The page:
did after his first 30-homer season.
|One of these things is not like the others, and unfortunately for
, it’s his 39-homer 2016. His other three years with the Mariners have been remarkably similar and remarkably unremarkable, though he remains a steady source of batting average whose strikeout rate gives him a slight boost in points leagues. Don’t expect a major turnaround for the soon-to-be 35-year-old.
|So … I’m shortchanging
, then? He was substantially better than Cano in 2017, after all, and would appear to be on the upswing as a 28-year-old. But that’s just it: He only started doing these things at 28 — and after a mostly lackluster minor-league career. Don’t get me wrong: His stat line is worth the gamble in the first half of drafts still, but we all remember
|Playing time has been a perpetual concern for
even as he has emerged as reliable table-setter the last two years, and now that he’s on the open market, there’s still the danger of him signing up for a less-than-everyday utility role. In terms of production, he has been nearly as good as Merrifield, but for two years now instead of one.
|If you eliminate the stolen bases of Merrifield and Nunez and cut their home run totals in half, you get
— a high-contact, high-floor guy whose greatest strength is playing half his games at Coors Field. With its thin air and supersized outfield, it’s a dream for hitters who put the ball in play, which makes LeMahieu a perennial batting title contender, if nothing more.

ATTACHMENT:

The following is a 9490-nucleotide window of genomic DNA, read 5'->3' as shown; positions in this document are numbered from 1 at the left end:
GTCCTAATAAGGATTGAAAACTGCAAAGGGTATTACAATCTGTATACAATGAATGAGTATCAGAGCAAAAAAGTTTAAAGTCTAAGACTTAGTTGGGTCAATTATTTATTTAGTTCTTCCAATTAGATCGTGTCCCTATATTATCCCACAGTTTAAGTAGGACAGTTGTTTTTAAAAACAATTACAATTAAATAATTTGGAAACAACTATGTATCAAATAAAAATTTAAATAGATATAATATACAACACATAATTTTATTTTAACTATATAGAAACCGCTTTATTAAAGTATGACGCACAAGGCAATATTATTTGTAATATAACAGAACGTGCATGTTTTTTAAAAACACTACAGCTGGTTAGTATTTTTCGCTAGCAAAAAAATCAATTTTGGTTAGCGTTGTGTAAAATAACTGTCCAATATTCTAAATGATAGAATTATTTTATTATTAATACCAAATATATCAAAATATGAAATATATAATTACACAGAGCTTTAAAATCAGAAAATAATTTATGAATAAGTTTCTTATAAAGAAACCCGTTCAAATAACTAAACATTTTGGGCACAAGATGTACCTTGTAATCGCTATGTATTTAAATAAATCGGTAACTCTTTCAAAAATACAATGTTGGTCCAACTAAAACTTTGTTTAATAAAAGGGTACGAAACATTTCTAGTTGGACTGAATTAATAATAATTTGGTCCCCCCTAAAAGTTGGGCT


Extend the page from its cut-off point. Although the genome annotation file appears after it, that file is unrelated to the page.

|Back-to-back 30-homer seasons is a big deal among second basemen, but unfortunately, Rougned Odor had to sacrifice every other means of production to achieve it. He’ll need to cut down on his strikeouts and way down on his pop-ups to get back to being the Fantasy darling he once was, but at only 24, his tools are too loud to dismiss.|
took a notable step back in 2017, but seeing as he improved both his strikeout and walk rates while contributing a comparable number of home runs and stolen bases, it wasn’t a case of him simply getting old. You wouldn’t normally ask for a bounce-back season from a 35-year-old, but he’s a fine candidate for one.
gets bonus points for his eligibility at shortstop, which remains the thinner position even if it’s heavier at the top, but the production itself would put him in this range if I could trust him to play every day in what’s becoming an increasingly loaded Astros lineup. The second-half slippage also makes me wary of a player with a mostly uninspiring track record.
|Speaking of uninspiring track records,